Simon Fraser University
In today’s Canadian classrooms our students bring with them a rich array of cultural backgrounds and ways of viewing the world. Recently in British Columbia, the Ministry of Education introduced a New Curriculum initiative that requires teachers to find ways to integrate the history and worldview of Canada’s First Nations peoples into existing curriculum. Along with this directive, teachers are also asked to offer opportunities for reflection and expression of each student’s unique identity and cultural background. As an instructor of pre-service teachers in the fields of Art education and Literacy, a large part of my work is to help prepare them to meet this new demand. Consequently, inspired by the work of Vicki Kelly, an expert in the field of Aboriginal Education, I designed the Multiple Identities project. The purpose of this art and writing project is to model meaningful educational experiences while providing students with knowledge and understanding of First Peoples principles of learning. An additional purpose of the project is to provide the means for students to express and communicate their own unique ethnicity and lived experience while encouraging respectful inter-cultural dialogue and understanding among classmates. Based on evidence collected through qualitative inquiry based research, this paper will describe the “Multiple Identities” project and discuss its impact on students’ concepts of language, culture and education and possible implications for the classroom.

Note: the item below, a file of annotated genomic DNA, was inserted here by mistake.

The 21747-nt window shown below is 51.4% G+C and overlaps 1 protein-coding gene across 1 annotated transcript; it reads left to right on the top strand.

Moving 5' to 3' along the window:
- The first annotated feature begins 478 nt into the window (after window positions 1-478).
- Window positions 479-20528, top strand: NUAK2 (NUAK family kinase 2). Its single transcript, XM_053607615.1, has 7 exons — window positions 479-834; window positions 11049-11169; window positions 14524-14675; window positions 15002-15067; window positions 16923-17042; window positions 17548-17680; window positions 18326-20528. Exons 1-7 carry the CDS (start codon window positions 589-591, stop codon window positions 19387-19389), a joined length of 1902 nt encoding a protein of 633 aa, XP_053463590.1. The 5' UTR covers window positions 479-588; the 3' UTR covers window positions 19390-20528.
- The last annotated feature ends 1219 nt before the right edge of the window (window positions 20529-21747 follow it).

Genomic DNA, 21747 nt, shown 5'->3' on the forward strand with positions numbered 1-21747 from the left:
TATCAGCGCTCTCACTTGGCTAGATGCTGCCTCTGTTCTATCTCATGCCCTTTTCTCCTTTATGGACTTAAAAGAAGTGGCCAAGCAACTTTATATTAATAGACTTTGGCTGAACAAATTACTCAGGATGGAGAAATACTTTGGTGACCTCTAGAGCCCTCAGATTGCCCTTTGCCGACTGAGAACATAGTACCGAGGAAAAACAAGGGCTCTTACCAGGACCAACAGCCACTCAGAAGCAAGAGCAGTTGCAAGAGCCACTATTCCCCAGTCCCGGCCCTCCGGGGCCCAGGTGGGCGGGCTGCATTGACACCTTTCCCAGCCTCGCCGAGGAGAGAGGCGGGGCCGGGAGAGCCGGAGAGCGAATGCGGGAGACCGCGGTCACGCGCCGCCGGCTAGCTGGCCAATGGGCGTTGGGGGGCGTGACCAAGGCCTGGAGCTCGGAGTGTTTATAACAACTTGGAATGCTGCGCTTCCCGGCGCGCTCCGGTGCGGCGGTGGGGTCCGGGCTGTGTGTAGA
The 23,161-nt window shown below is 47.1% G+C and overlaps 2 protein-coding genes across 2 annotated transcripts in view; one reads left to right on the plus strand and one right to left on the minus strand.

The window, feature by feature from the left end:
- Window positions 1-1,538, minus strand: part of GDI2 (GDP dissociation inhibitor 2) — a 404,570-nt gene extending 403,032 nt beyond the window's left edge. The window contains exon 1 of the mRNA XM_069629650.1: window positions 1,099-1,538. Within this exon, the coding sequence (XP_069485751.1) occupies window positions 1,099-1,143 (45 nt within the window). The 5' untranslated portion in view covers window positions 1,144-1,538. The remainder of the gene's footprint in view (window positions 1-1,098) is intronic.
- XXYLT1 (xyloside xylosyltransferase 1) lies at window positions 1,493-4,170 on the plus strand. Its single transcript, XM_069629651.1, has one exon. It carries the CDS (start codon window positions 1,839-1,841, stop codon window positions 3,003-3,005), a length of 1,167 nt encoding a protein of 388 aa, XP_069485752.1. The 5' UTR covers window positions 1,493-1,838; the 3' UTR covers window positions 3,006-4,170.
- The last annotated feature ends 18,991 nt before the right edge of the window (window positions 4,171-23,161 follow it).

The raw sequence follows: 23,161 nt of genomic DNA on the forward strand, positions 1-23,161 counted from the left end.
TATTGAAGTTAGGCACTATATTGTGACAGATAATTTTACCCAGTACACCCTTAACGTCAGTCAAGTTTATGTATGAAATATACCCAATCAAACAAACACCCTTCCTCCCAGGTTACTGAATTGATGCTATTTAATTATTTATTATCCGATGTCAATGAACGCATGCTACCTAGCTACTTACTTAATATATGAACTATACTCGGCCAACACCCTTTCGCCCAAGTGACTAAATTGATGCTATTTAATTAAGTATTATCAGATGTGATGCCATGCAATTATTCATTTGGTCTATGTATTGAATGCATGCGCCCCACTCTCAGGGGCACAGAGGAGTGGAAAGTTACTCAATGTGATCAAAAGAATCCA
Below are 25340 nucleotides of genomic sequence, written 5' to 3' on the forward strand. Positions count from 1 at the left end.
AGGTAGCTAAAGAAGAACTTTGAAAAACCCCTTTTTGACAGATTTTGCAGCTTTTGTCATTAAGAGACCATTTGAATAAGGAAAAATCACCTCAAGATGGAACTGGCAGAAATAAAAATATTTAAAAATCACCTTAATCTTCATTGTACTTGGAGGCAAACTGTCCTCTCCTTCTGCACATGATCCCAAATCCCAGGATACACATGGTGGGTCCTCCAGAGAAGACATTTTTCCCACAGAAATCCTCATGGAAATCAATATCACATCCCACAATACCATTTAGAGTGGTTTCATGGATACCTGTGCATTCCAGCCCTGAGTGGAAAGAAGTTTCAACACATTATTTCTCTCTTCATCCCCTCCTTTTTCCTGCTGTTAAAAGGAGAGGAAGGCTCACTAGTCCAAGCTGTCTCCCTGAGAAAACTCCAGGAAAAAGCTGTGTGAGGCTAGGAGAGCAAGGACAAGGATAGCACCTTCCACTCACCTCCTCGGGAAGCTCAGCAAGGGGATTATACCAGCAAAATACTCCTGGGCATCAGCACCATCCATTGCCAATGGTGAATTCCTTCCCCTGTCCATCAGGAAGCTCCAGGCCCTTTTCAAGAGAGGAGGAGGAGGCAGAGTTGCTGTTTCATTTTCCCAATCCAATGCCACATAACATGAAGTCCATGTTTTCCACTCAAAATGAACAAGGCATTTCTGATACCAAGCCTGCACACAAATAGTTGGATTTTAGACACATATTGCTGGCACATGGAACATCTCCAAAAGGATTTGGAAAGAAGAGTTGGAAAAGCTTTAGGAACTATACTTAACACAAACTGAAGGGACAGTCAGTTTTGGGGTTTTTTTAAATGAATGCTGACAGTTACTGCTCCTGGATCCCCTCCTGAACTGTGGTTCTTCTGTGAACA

Identity, education, art and culture